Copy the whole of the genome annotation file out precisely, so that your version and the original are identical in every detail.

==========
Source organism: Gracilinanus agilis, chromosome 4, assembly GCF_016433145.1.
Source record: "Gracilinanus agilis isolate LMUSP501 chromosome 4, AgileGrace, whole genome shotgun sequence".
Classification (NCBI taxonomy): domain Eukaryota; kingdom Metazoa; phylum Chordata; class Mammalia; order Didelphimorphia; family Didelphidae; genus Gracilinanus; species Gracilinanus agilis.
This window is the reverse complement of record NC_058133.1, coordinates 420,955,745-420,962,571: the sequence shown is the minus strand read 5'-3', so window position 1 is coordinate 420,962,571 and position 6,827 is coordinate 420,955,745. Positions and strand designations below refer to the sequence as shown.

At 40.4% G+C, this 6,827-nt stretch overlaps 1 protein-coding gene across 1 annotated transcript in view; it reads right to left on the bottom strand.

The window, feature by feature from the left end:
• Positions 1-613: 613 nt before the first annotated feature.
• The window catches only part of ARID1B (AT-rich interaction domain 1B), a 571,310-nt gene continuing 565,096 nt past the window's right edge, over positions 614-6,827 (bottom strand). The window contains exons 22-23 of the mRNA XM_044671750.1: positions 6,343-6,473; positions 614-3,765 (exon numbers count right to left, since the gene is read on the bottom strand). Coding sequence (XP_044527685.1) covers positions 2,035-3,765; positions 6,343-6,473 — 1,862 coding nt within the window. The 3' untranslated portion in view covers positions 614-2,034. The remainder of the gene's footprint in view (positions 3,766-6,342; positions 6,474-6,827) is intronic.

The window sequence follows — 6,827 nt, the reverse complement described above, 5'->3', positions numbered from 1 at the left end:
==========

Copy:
Source organism: Gracilinanus agilis, chromosome 4, assembly GCF_016433145.1.
Source record: "Gracilinanus agilis isolate LMUSP501 chromosome 4, AgileGrace, whole genome shotgun sequence".
Classification (NCBI taxonomy): domain Eukaryota; kingdom Metazoa; phylum Chordata; class Mammalia; order Didelphimorphia; family Didelphidae; genus Gracilinanus; species Gracilinanus agilis.
This window is the reverse complement of record NC_058133.1, coordinates 420,955,745-420,962,571: the sequence shown is the minus strand read 5'-3', so window position 1 is coordinate 420,962,571 and position 6,827 is coordinate 420,955,745. Positions and strand designations below refer to the sequence as shown.

At 40.4% G+C, this 6,827-nt stretch overlaps 1 protein-coding gene across 1 annotated transcript in view; it reads right to left on the bottom strand.

The window, feature by feature from the left end:
• Positions 1-613: 613 nt before the first annotated feature.
• The window catches only part of ARID1B (AT-rich interaction domain 1B), a 571,310-nt gene continuing 565,096 nt past the window's right edge, over positions 614-6,827 (bottom strand). The window contains exons 22-23 of the mRNA XM_044671750.1: positions 6,343-6,473; positions 614-3,765 (exon numbers count right to left, since the gene is read on the bottom strand). Coding sequence (XP_044527685.1) covers positions 2,035-3,765; positions 6,343-6,473 — 1,862 coding nt within the window. The 3' untranslated portion in view covers positions 614-2,034. The remainder of the gene's footprint in view (positions 3,766-6,342; positions 6,474-6,827) is intronic.

The window sequence follows — 6,827 nt, the reverse complement described above, 5'->3', positions numbered from 1 at the left end: